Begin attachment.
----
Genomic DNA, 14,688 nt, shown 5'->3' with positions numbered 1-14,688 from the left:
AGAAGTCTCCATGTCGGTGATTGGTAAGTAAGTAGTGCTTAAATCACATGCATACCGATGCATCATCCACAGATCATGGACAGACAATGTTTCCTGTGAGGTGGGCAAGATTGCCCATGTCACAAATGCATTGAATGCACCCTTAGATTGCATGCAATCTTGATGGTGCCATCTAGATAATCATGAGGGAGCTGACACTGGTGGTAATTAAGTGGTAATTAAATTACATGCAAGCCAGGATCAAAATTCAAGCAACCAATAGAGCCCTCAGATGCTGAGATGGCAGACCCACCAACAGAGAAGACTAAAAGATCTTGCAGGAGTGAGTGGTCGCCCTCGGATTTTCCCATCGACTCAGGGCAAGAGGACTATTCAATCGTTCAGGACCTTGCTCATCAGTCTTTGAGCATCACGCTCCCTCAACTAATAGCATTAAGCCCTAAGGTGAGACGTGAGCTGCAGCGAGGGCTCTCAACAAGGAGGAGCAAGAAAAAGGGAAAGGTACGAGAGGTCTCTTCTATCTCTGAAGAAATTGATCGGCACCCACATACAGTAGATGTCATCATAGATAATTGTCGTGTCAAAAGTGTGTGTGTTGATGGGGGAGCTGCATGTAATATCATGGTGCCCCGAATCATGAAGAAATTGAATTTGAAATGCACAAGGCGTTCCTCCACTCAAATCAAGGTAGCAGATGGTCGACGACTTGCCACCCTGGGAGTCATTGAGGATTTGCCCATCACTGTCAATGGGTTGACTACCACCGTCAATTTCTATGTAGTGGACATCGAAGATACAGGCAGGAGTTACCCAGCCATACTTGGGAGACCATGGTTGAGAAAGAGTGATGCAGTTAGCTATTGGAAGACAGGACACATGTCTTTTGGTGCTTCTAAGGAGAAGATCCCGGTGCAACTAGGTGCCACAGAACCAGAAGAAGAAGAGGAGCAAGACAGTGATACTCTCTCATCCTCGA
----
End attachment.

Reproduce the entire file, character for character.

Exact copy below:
Genomic DNA, 14,688 nt, shown 5'->3' with positions numbered 1-14,688 from the left:
AGAAGTCTCCATGTCGGTGATTGGTAAGTAAGTAGTGCTTAAATCACATGCATACCGATGCATCATCCACAGATCATGGACAGACAATGTTTCCTGTGAGGTGGGCAAGATTGCCCATGTCACAAATGCATTGAATGCACCCTTAGATTGCATGCAATCTTGATGGTGCCATCTAGATAATCATGAGGGAGCTGACACTGGTGGTAATTAAGTGGTAATTAAATTACATGCAAGCCAGGATCAAAATTCAAGCAACCAATAGAGCCCTCAGATGCTGAGATGGCAGACCCACCAACAGAGAAGACTAAAAGATCTTGCAGGAGTGAGTGGTCGCCCTCGGATTTTCCCATCGACTCAGGGCAAGAGGACTATTCAATCGTTCAGGACCTTGCTCATCAGTCTTTGAGCATCACGCTCCCTCAACTAATAGCATTAAGCCCTAAGGTGAGACGTGAGCTGCAGCGAGGGCTCTCAACAAGGAGGAGCAAGAAAAAGGGAAAGGTACGAGAGGTCTCTTCTATCTCTGAAGAAATTGATCGGCACCCACATACAGTAGATGTCATCATAGATAATTGTCGTGTCAAAAGTGTGTGTGTTGATGGGGGAGCTGCATGTAATATCATGGTGCCCCGAATCATGAAGAAATTGAATTTGAAATGCACAAGGCGTTCCTCCACTCAAATCAAGGTAGCAGATGGTCGACGACTTGCCACCCTGGGAGTCATTGAGGATTTGCCCATCACTGTCAATGGGTTGACTACCACCGTCAATTTCTATGTAGTGGACATCGAAGATACAGGCAGGAGTTACCCAGCCATACTTGGGAGACCATGGTTGAGAAAGAGTGATGCAGTTAGCTATTGGAAGACAGGACACATGTCTTTTGGTGCTTCTAAGGAGAAGATCCCGGTGCAACTAGGTGCCACAGAACCAGAAGAAGAAGAGGAGCAAGACAGTGATACTCTCTCATCCTCGA